Soul, that displeases me, both as it is unjust, -value his Per. and the more, as it is troublesome: L at- s<>"andPojfcstempt to correct it, but I cannot root it out; •'"""* which is, that I lessen the just Value of Things that I possess, and over-value others, because they are foreign, absent, and none of mine: This Humour spreads very far: As the Prerogative of the Authority makes Husbands to look upon their own Wives with a vicious Disdain, and rrfany Fathers their Children, so do I: And, betwixt two equal Merits, I should always be swayed against my own: Not so much that the Jealousy of my Preferment, and the bettering of my Affairs does trouble my Judgment, and hinders me from satisfying myself, as because Dominion, of itself, begets a Contempt of what is our own, and over which we have an absolute Command. Foreign Governments, Manners, and Languages insinuate themselves into my Esteem; and I am very sensible, that Latin allures me, by the Favour of its Dignity, to value it above its Due, as happens to Children, and the common Sort of People. The GEconomy, House, and Horse of my Neighbour, though no better than my own, I prize above my own, because they are not mine: Besides that, I am very ignorant in my own Affairs •, I admire at the Assurance that every one has of himself: Whereas there is not, almost, any Thing that I am sure I know, or that I dare be responsible to myself that I can Vol. II. E e do: do: I have not my Means of doing any Thing stated and ready, and am only instructed after the Effect, being as doubtful of my own Force, as I am of another's j whence it comes to pass, that, if I happen to do any Thing commendable, l attribute it more to my Fortune than Industry •, forasmuch as I design every Thing by Chance, and in Fear. I have this also in general, that, of all the Opinions Antiquity has held of Men in gross,. I most willingly embrace, and most adhere to those that most contemn, vilify, and annihilate u§, Methinks Philosophy has never so fair a Game to play, as when it falls upon our Vanity and Presumption when it discovers Man's Irresolution, Weakness, and Ignorance. I look upon the too good Opinion, that Man has of himself, to be the Nursing Mother of the falsest Opinions, both public and private. Those People who ride astride upon the Epicycle of Mercury, who see so far into the Heavens, are worse to me than Pickpockets: For, in my Study, the Subject of which is Man, finding so great a Variety of Judgments, so profound a Labyrinth of Diificukies one upon another; so great a Diversity and Uncertainty, even in the School of Wisdom itself; you may judge, seeing those People could not be certain of the Knowledge of themselves, and their own Condition, which is continually before their Eyes, and within them; seeing they do not know, how that moves, which they themselves move, nor how to give us a Description of the Springs they themselves govern and make Use of -y how can I believe them about the Ebbing and Fsowing of the Nile? * The Curio* fity of knowing Things has been given to Man for a S Scourge,' fays the Holy Scripture. But, to return to what concerns myself, I think it very hard, that any ether should have a meaner Opinion of himself; nay, that any other should have a meaner Opinion of me, than I have of myself. I look upon myself as one of the common Sort, saving in what I am obliged for to myself j guilty of the meanest and most popular Defects, but not disowned or excused •, and do not value myself upon any other Account, than because I know my own Value.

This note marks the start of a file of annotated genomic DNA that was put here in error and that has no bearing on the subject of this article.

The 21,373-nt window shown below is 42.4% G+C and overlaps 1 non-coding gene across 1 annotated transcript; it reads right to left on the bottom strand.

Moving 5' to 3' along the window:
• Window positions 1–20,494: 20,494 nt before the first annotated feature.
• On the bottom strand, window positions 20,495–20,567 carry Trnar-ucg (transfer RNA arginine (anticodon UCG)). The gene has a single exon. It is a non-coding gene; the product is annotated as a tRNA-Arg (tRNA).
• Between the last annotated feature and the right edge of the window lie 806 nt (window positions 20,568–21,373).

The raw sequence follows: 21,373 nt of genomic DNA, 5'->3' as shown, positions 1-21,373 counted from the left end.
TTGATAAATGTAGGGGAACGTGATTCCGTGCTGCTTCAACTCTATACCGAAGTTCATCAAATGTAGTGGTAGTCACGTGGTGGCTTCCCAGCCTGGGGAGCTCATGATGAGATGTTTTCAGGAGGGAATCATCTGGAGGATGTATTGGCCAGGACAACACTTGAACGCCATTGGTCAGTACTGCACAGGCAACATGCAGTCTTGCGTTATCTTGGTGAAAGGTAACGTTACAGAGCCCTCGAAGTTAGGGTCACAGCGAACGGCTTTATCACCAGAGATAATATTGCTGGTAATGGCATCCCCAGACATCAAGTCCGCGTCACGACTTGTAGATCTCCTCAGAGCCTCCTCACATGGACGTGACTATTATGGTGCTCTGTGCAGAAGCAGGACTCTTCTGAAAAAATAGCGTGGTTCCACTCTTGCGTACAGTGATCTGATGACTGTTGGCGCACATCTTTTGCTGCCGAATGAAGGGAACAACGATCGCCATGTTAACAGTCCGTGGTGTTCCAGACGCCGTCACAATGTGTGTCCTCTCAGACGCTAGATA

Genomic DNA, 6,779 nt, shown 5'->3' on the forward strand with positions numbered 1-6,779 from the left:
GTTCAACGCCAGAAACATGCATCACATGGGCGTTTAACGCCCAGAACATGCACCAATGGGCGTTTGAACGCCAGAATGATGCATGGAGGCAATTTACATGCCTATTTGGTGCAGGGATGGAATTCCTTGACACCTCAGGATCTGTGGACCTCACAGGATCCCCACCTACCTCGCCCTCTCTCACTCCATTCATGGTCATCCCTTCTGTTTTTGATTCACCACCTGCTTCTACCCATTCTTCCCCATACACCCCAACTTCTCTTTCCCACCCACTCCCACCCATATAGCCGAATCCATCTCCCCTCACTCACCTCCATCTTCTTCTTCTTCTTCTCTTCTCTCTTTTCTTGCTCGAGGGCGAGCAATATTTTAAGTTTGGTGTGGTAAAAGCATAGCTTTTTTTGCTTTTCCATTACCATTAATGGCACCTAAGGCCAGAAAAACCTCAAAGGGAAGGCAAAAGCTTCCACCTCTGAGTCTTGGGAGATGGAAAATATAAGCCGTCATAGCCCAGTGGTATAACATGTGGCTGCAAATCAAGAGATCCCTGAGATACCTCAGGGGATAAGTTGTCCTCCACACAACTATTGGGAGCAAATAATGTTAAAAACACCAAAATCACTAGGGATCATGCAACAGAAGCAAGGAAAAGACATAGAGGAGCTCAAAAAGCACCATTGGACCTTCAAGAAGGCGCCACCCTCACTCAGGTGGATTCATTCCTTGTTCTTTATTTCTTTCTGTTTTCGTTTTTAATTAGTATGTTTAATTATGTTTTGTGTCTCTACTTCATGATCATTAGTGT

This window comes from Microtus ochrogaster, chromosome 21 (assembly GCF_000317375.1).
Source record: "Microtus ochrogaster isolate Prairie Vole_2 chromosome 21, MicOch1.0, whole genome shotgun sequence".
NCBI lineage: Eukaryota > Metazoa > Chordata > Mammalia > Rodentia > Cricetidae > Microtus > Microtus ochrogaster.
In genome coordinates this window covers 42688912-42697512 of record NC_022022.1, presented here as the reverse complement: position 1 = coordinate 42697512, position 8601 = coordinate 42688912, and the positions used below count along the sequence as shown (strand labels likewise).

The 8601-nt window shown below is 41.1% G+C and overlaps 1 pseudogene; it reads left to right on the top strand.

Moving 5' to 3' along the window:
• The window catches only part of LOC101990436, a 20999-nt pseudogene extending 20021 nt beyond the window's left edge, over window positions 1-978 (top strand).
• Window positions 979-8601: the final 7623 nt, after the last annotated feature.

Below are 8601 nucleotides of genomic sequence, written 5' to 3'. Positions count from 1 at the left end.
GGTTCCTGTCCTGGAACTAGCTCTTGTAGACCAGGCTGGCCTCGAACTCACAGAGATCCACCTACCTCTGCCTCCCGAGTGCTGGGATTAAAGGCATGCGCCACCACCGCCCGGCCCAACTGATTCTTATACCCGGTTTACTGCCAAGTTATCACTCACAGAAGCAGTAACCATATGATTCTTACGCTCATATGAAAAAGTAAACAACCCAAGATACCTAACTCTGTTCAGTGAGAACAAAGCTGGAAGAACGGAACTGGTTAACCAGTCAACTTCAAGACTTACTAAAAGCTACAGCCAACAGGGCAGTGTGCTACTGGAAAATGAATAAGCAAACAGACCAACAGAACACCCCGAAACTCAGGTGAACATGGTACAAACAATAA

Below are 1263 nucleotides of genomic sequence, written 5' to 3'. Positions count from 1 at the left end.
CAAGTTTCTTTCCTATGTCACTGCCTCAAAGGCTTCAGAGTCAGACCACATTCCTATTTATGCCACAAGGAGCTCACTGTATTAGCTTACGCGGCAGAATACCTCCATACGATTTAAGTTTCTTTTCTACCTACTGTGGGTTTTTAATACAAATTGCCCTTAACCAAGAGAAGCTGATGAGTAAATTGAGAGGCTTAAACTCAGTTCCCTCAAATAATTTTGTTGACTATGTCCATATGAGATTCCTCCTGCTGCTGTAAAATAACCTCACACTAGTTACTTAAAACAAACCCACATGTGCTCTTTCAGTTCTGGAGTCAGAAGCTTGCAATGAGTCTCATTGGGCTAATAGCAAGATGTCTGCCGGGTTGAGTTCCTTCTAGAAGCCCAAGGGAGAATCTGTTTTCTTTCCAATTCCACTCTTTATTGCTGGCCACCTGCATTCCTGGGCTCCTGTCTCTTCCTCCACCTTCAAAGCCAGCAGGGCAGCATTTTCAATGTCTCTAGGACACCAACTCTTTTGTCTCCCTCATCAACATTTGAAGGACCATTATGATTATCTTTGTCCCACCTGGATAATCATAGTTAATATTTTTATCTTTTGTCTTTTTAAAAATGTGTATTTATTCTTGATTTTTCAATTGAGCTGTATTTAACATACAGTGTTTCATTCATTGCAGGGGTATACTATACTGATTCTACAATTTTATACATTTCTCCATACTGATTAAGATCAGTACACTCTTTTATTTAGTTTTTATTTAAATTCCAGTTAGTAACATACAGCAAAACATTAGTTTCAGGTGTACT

3 If If I have any Vanity, 'tis superficially infused into me


by the Treachery of my Constitution, and ..

L n J u T A , „ ,•(• Montajgrte

has no Body that my Judgment can dilcern. ai^aysdis

I am sprinkled, but not dyed: For, in truth, pkajedwth as to the Productions of the Mind, no Part fa«TM» Writof them, be it what it will, ever satified me, "fj *£$£. and the Approbation of others is no Coin for "scJ' Essay" me; my Judgment is tender and nice, especially in my own Concern; I feel myself float and waver by reason of my Weakness. I have nothing of my own that satisfies my Judgment: My Sight is clear and regular enough, but, in opening it, 'tis apt to dazzle, as I most manifestly find in Poesy: I love it infinitely, and am able to give a tolerable Judgment of other Men's Works: But, in good Earnest, when I apply myself to it, 'tis so puerile, that I cannot endure myself. A Man may play the Fool in every Thing else, but not in Poetry.

Mediocribus ejse Poetis

Non hominesy non dii, non concejfere columna d.

i. e. But neither Men, nor Gods, nor Pillars meant To honour Poetry indifferent.

I would to God this Sentence was writ over the Doors of all our Printers, to forbid the Entrance of so many Rhimers.


Nihil fecurius est ma lo Poet a c.

i. e.

But the Truth is, and all the Critics shew it,

None's more conceited than a sorry Poet.

Have not we such People? Dionyfius, the Father, valued himself so much upon nothing as his The public NoPoetry. At the Olympic Games, with Cha- ticcwbkhtht riots surpassing all others in Magnificence, Pe?Pl"°°\°f he sent also Poets and Musicians to present p^Xj^eLbo his Verses, with Tents and Pavilions royally <-MastL Tyrant gilt, and hung with Tapestry. When his 3s Sicily. < t

E -e 2 Verses

4 Horat. de Au. Poet. v. 372, 373. e Mart. lib. xii. Epig. 64.